Today in History, March 7, 1945:
The Bridge at Remagen, or the Ludendorff Bridge Battle.
The American 1st Army arrived in Remagen to a surprise…that the last remaining bridge leading into Germany stood undamaged.
They quickly took the railroad bridge, which was strong enough for American tanks, trucks and artillery to move quickly into the German heartland. Once the bridge was taken, as always, it had to be kept.
And this bridgehead was important…and that is an understatement. The American forces had to fight against air attack, artillery, and sabotage. They moved quickly to take enough territory so that German artillery was out of range, set up sentries with powerful searchlights to catch enemy commandos, set up anti-aircraft batteries, and the bridge had it’s own Combat Air Patrol from the Army Air Corps. Engineers worked around the clock to repair any damage done to the bridge.
Today in History, March 7: 1936:
“If you French had intervened in the Rhineland in 1936 we should have been sunk and Hitler would have fallen” – German General Heinz Guderian, interviewed after WWII.
On this date, Germany “remilitarized” the Rhineland with a token force. It had been de-militarized after WWI to protect Germany’s neighbors.
In some skullduggery, Hitler claimed the people of the Rhineland were German peoples, and wanted the military presence. Now it was just a matter of seeing if anyone would call his hand.
In his memoirs, Hitler agreed with Guderian, saying that he had been very nervous in the 48 hours after the move.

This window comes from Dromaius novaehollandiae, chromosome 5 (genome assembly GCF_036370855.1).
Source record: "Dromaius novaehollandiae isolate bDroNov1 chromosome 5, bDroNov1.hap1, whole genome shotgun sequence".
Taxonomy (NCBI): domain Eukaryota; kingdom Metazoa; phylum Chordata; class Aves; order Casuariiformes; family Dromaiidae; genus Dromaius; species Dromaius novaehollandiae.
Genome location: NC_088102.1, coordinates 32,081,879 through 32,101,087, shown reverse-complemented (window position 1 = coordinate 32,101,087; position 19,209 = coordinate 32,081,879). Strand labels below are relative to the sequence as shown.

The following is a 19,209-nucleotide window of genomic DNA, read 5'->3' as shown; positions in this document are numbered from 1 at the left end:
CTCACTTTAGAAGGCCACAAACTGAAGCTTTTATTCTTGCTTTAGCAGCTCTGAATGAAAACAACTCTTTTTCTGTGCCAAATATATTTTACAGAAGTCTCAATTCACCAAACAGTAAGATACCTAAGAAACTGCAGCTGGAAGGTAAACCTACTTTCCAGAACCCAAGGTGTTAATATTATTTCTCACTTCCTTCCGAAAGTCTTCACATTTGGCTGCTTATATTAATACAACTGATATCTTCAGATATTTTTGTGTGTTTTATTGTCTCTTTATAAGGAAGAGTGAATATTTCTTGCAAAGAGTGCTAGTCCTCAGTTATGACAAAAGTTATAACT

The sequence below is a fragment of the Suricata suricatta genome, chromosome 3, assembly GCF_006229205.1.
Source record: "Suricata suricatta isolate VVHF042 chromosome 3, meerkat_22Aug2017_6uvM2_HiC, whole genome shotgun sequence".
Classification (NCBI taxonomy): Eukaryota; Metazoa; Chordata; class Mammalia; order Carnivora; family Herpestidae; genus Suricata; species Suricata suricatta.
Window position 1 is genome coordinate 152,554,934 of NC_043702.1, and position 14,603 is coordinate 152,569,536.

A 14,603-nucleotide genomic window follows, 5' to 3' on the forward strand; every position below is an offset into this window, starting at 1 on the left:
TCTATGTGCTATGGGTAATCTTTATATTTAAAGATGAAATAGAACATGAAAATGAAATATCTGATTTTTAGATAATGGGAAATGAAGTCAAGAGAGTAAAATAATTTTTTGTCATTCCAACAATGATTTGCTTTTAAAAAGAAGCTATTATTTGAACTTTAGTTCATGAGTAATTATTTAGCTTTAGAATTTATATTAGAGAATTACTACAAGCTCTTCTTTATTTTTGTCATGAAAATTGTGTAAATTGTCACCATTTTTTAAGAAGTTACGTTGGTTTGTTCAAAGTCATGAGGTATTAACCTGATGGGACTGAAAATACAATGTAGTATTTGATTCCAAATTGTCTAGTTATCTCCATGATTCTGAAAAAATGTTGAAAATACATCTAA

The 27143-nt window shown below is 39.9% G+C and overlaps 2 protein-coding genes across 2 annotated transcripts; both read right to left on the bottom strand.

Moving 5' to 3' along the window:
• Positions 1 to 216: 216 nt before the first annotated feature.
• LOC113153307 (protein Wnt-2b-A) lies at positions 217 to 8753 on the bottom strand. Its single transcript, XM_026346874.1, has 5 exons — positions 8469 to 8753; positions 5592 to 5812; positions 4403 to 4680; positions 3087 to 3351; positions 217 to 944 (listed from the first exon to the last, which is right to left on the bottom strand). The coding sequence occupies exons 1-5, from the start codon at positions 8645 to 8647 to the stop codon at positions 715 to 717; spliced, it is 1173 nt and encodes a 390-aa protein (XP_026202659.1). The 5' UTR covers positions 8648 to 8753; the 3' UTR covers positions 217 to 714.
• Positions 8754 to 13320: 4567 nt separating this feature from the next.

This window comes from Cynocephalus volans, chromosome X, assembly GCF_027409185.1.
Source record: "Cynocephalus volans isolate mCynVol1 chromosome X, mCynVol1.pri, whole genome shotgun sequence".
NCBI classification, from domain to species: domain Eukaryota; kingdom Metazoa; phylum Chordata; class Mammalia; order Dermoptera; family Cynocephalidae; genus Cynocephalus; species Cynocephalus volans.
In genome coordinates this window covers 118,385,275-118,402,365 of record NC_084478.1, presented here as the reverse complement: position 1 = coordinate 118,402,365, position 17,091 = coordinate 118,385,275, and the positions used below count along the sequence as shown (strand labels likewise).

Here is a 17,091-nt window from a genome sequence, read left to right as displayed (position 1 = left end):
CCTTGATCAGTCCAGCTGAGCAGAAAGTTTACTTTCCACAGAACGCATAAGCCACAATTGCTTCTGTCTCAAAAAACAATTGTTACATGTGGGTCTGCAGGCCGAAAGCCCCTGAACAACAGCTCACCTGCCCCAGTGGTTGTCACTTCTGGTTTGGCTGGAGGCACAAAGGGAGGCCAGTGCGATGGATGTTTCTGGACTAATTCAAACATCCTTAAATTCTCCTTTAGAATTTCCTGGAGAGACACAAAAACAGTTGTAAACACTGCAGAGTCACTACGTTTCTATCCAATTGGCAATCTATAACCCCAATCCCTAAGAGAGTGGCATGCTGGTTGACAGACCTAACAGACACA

Except for a few unheeded voices (Churchill), the governments of Europe refused to act, mostly for financial reasons. Bet they wished they could have had a “do over” on that decision.
Today in History, March 7: 1885 – After the Civil War Texas Cattlemen began driving their herds north across Indian Territory to railroad hubs in Kansas. For twenty years Kansas towns (Abilene, Dodge, Hays, etc) vied to be the main hub to reap the accompanying profits. The cattle drives and the cowboys that led them became the source of our romance with the West.
However by 1885 Kansas had become a mostly agricultural state, and the cattle herds destroyed crops, their cowboys were rowdy. On today’s date the Kansas legislature passed a quarantine restricting Texas cattle from Kansas except in the Winter months, when the diseases they carried were less likely to affect Kansas dairy cows. It was a moot point by then anyway, as the railroads had made their way into Texas cattle country.